Firstly I will say I do like your suggestions on how an Shaman/Animist/Spiritualist class could be developed and I've go no issue with use of the term generally (though as an Anthropologist my usual advice is to either be culturally specific or to use a broad english language term/phrase). However

1 In developing a fantasy version of Shaman one needs to be careful that they not fall into error of depicting the Shaman as a 'more primitive' approach to religious practice, which is where much of the error and criticism of the use of the term lies both generally and within Anthropology scholarship. Limit shaman to simple weapons because thats how they are commonly depicted treads that soggy ground. When lists like Kracheks which include everything from Amazonian to Navajo, Mongolia to Africa to Australia to Norse, Sami to Malay they are coding for 'exotic primitive' and very, very rarely include things like Anglo-American Mediums conducting seances or the Italian Benandanti (17th century, whose spirits would leave their bodies at night in the form of snimals in order to battle witches)

For the core idea of real world Shaman? Sort of. Particularly in Tunguska and Mongolia. Less so in other cultures, where they may largely exist as religious political advisors, medicine providers, storytellers, or hermit-like oracular figures.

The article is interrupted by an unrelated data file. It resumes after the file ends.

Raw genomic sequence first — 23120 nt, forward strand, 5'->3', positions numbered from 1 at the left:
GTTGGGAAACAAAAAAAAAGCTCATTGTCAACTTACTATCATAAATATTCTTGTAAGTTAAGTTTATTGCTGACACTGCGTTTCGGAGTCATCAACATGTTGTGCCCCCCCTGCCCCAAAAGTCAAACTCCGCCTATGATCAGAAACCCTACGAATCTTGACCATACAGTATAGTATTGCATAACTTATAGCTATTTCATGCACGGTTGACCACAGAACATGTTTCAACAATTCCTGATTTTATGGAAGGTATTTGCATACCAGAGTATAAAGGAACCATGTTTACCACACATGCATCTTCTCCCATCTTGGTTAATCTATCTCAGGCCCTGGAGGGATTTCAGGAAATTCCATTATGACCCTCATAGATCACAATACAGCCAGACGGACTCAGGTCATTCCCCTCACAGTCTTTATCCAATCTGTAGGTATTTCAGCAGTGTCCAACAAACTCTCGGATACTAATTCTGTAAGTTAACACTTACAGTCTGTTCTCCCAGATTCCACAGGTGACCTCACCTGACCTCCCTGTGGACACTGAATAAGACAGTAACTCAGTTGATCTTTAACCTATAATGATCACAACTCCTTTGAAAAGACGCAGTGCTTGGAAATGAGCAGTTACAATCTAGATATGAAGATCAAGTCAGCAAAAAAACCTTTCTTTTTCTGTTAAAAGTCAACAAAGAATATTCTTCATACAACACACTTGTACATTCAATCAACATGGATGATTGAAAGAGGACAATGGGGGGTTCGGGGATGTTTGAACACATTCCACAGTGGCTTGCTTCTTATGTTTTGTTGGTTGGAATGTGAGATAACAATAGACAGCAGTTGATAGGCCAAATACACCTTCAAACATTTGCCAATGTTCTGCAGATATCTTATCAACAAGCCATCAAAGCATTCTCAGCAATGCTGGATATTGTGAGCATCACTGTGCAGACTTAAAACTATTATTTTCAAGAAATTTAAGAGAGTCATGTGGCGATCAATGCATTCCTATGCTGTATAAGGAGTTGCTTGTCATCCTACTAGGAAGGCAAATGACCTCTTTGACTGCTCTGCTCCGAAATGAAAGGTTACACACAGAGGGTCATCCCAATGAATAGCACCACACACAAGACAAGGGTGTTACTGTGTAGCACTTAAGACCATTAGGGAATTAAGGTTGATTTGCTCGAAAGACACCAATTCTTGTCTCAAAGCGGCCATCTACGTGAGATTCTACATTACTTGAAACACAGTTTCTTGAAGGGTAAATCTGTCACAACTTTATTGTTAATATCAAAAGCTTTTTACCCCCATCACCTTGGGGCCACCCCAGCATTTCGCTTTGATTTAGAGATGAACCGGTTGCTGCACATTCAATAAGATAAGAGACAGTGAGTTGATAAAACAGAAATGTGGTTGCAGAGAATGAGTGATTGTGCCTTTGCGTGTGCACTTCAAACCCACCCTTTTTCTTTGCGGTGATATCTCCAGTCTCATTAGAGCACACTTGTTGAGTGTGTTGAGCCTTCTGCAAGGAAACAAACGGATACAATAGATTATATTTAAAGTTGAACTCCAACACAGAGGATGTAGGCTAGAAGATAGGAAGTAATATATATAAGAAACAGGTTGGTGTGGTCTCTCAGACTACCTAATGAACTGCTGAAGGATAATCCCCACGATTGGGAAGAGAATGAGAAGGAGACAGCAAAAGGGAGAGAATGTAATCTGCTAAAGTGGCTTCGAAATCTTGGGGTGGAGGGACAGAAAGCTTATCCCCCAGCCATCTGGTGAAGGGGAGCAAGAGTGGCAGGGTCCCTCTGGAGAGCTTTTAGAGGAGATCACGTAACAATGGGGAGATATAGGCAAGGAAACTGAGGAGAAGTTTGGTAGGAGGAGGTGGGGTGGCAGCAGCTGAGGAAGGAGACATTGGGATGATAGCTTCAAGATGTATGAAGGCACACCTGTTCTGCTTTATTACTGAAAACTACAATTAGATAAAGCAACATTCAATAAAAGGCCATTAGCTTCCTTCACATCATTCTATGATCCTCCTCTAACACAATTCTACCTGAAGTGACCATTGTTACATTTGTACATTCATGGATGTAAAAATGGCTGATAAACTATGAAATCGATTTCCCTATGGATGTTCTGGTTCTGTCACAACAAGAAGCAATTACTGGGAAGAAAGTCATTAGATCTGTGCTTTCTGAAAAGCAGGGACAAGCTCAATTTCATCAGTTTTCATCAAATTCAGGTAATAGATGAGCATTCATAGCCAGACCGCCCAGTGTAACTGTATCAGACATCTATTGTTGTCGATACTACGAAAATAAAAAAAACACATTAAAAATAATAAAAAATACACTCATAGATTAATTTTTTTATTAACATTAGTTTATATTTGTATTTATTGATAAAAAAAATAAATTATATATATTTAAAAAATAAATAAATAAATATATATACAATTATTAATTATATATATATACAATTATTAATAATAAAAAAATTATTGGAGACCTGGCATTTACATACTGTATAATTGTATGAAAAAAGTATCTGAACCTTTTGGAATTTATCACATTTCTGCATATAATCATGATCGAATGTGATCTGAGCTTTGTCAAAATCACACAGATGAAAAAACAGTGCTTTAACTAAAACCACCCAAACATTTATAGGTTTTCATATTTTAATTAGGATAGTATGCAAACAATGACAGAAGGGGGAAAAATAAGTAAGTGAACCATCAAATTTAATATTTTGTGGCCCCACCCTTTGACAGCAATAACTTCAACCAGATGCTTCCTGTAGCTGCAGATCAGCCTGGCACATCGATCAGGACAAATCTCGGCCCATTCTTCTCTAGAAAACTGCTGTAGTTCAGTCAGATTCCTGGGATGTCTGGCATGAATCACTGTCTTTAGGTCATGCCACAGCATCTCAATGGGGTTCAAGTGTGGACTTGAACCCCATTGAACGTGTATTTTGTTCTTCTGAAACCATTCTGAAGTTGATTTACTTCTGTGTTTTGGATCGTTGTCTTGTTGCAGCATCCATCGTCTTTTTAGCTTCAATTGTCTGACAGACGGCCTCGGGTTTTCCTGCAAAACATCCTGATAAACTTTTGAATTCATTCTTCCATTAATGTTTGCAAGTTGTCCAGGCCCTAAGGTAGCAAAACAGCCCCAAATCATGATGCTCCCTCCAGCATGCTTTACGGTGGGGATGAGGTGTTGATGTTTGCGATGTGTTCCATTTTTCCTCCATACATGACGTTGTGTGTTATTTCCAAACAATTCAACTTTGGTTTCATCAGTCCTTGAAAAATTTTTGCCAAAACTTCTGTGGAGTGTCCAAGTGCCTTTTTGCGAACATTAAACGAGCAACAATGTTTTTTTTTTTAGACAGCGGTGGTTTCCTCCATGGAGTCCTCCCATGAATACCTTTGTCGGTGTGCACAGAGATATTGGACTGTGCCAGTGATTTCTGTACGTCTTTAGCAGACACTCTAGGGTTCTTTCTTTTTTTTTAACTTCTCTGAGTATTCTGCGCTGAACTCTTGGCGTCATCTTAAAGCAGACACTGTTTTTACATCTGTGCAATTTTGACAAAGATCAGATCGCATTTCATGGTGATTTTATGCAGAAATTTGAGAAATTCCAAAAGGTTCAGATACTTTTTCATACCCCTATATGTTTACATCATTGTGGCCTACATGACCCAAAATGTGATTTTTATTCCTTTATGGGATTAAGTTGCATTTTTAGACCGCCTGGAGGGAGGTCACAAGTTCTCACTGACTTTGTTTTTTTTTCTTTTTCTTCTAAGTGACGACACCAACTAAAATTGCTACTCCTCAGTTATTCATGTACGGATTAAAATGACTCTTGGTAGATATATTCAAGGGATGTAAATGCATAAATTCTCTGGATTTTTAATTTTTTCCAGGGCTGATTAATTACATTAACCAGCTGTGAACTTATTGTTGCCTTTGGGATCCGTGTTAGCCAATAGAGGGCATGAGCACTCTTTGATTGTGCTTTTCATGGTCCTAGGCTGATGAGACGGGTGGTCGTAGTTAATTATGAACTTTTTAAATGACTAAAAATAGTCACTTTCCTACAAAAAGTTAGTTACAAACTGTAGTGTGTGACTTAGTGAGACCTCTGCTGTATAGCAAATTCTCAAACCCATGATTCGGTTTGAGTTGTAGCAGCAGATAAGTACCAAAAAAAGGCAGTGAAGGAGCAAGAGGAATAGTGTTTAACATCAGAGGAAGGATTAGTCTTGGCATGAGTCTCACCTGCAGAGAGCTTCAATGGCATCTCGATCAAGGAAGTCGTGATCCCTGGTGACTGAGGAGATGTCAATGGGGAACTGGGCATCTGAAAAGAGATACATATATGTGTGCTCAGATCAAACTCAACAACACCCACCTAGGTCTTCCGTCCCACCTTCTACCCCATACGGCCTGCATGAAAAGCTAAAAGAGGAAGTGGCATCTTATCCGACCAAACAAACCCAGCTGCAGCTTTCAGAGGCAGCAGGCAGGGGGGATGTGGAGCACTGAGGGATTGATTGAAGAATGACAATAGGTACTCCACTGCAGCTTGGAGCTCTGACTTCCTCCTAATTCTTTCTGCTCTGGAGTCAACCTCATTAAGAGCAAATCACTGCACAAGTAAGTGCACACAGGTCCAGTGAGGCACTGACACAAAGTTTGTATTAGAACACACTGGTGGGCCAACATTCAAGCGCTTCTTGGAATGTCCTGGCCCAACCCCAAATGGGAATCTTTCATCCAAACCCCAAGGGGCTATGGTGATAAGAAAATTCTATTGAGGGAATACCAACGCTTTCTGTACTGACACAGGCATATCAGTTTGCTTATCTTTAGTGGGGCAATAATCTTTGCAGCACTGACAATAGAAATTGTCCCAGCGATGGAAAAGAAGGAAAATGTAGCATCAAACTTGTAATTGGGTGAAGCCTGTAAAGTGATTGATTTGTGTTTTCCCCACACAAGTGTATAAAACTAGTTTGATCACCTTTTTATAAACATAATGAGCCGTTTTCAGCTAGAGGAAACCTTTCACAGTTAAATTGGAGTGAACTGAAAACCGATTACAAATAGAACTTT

But Shaman in fantasy can cover everything from Totemic Barbarian type characters to Norse Völva to Orc Shamans or Pseudo-Aztec Warrior-Priests to Elementalists calling on nature spirits to fight their battles for them, directly.

Runecasting, Reading Bones, Haruspex, even just reading Omens in the world. Any could be something a Shaman does to predict the future.

2 I'd argue here that the purpose of class design in a RPG concept is to define a core idea and not to provide for the wider scope of things - sure a traditional Tunguska Shaman can be a religious political advisors, story teller and healer, but so can a Bard. The distinction with Shaman, whether Tungusic or more broadly is the Trance-state interaction with spirits. as its core hook around which players can then layer on their own 'heritage' ie Healing, Augury, Spirit walking. That said I do like the suggestion of taboos being built in to the class too - which suggest Druid style limits or Warlock patron taboos.
Also I think that by concentrating on the Communing with Spirits element generally (including Victorian seances) you remove the primitivist exoticism that can creep in.

I would like to note, however, this important aspect: While there are stories of Shaman being shapechangers throughout various cultures they are typically -antagonistic- in that aspect. Or, at least, untrustworthy. It's only really in the Malay and Polynesian traditions that transforming into a full-on animal is considered an outright positive. Many other cultures use shapeshifting shaman as a cautionary tale.